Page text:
Youth Homelessness in Connecticut

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CCEH, in partnership with state agencies, providers, and Opening Doors for Runaway and Homeless Youth, is working to improve the capacity of our communities to serve runaway and homeless youth. Runaway and homeless youth, typically more difficult to identify and connect with needed services, have long been under-counted in our state.

In 2015, Connecticut, led by CCEH and the Partnership for Strong Communities, conducted its first statewide Youth Count. Building on the momentum developed in response to the findings that identified more than 3,000 youth and young adults throughout Connecticut, CCEH has joined with the Connecticut Department of Education, Department of Children and Families, Department of Mental Health and Addiction Services, and Department of Housing among many other state and local organizations to develop strategies to end youth homelessness by the 2022 goal.

In addition, CCEH has helped increase awareness of the prevalence and needs of runaway and homeless youth within communities and share knowledge about the evolving best practices in helping them. Through the facilitation of community engagements, CCEH has also increased collaboration and awareness at a community-level which can build a stronger safety net for our youth across the state.

For resources and support for youth and young adults, please visit youth-help.org. Information on food, shelter, employment, youth rights, and healthcare is available.


Youth Count Findings: A Profile

Definition of homeless youth used for Youth Count: Youth who have no secure ‘rights of tenancy’ (for themselves or through a parent/guardian) including, but not limited to those living in shelters, transitional housing programs, couch surfing, doubled up, hotel or motels, in parks, on the streets in cars, abandoned buildings, or other places not fit for human habitation.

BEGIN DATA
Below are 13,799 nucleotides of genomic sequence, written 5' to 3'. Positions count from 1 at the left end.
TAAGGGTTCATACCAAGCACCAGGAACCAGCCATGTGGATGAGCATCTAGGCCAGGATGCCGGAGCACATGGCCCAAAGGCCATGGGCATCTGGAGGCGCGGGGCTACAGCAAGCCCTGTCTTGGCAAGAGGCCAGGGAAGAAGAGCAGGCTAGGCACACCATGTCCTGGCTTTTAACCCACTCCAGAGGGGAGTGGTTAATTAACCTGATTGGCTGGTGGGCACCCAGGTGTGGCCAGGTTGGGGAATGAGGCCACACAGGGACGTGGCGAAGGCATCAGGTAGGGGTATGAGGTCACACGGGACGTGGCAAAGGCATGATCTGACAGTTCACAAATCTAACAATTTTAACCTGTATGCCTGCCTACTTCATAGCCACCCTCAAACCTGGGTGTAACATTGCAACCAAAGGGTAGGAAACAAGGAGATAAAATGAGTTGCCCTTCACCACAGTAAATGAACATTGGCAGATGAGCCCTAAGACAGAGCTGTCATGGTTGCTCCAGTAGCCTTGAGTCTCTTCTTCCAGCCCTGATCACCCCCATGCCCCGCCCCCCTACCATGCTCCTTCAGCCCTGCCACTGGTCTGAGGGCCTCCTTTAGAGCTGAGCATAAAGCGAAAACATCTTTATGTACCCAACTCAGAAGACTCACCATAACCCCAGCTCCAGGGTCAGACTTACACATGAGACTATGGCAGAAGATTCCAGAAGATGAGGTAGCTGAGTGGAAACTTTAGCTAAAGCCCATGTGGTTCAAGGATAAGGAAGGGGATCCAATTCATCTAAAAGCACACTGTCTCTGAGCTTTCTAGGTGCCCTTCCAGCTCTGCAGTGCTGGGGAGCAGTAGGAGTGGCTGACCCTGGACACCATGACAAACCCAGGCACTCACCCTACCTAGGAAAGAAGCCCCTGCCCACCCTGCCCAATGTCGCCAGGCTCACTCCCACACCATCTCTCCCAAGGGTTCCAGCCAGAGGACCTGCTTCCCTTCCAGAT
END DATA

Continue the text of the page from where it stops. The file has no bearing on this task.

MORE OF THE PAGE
Some important findings from the 2018 Youth Count include:

  • 33.1% had DCF/Foster care involvement
  • 20.6% had criminal justice involvement
  • 41.1% said they cannot stay where they are as long as they needed
  • 22.1% said the place they were currently staying in was unsafe
  • 37.1% identified as black and 36.4% identified as Hispanic
  • 18.6% of respondents were pregnant or parenting youth
  • 11.8% identified as bisexual and 6.1% identified as gay or lesbian
  • 70.7% of youth that were homeless or housing unstable said they did not seek shelter

Youth & Young Adult Outreach

Outreach plays an important role in engaging clients who are often the most in need of services. Youth and young adults ages 14 to 24 who are struggling with homelessness or housing instability can be difficult to identify and often hesitate to ask for help. This webinar brings together service providers and experts on outreaching to this population to share advice and information and improve our engagement efforts.

Youth & Young Adult Outreach Webinar
This panel includes:
Mary Ann Haley, Deputy Director at the Connecticut Coalition to End Homelessness
John Lawlor, Director at the Connection
Erin Wixsten, Consultant with OrgCode Consulting, Inc.

Additional Material on Youth Outreach:


The legal rights of homeless youth: a toolkit to raise awareness

The federal McKinney-Vento Homeless Assistance Act requires all school districts provide children and youth experiencing homelessness access to a public education and assistance to assure success in school. This includes the rights regarding school choice, immediate enrollment, and transportation.The overarching goal and intended impact of this toolkit is to inform youth, front-line school staff, and community partners about some of their rights under McKinney-Vento Act and provide them with steps to address these specific issues.

To find the name of your McKinney-Vento Liaison, click here.

For information on the McKinney- Vento Grant Application, please view our recorded webinar here. Eligible applicants are local or regional boards of education or regional educational service centers (RESCs) in Connecticut that serve an identified homeless population of children and youth.

Below are three short films highlighting the legal rights of homeless youth. For discussion guides for each of these films, click here.

This toolkit is a project of the Connecticut State Department of Education, the Connecticut Coalition to End Homelessness, The Institute for Community Research, and the Center for Children’s Advocacy.

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Asset Maps of Youth Resources


Youth Resources